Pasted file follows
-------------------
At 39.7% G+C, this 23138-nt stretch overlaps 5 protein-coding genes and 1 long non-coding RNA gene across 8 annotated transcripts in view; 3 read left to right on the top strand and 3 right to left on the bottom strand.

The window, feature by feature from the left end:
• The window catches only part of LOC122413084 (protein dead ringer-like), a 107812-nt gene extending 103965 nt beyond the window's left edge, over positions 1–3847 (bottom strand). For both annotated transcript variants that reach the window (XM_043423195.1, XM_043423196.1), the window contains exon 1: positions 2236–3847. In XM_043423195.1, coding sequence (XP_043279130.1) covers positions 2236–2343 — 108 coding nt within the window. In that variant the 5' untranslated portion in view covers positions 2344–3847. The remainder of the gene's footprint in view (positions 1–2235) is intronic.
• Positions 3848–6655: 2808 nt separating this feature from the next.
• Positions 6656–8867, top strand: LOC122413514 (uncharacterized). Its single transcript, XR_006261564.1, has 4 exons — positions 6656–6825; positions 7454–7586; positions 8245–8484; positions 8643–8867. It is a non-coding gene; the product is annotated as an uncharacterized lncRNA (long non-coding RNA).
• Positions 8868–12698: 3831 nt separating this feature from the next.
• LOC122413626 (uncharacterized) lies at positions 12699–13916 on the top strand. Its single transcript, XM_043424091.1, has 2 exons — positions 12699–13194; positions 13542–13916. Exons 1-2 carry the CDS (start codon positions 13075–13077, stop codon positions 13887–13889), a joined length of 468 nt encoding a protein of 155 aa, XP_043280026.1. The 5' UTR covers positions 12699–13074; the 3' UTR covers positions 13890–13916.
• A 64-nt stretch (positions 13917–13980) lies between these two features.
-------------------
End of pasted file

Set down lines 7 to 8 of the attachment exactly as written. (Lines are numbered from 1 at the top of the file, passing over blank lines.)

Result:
• LOC122413626 (uncharacterized) lies at positions 12699–13916 on the top strand. Its single transcript, XM_043424091.1, has 2 exons — positions 12699–13194; positions 13542–13916. Exons 1-2 carry the CDS (start codon positions 13075–13077, stop codon positions 13887–13889), a joined length of 468 nt encoding a protein of 155 aa, XP_043280026.1. The 5' UTR covers positions 12699–13074; the 3' UTR covers positions 13890–13916.
• A 64-nt stretch (positions 13917–13980) lies between these two features.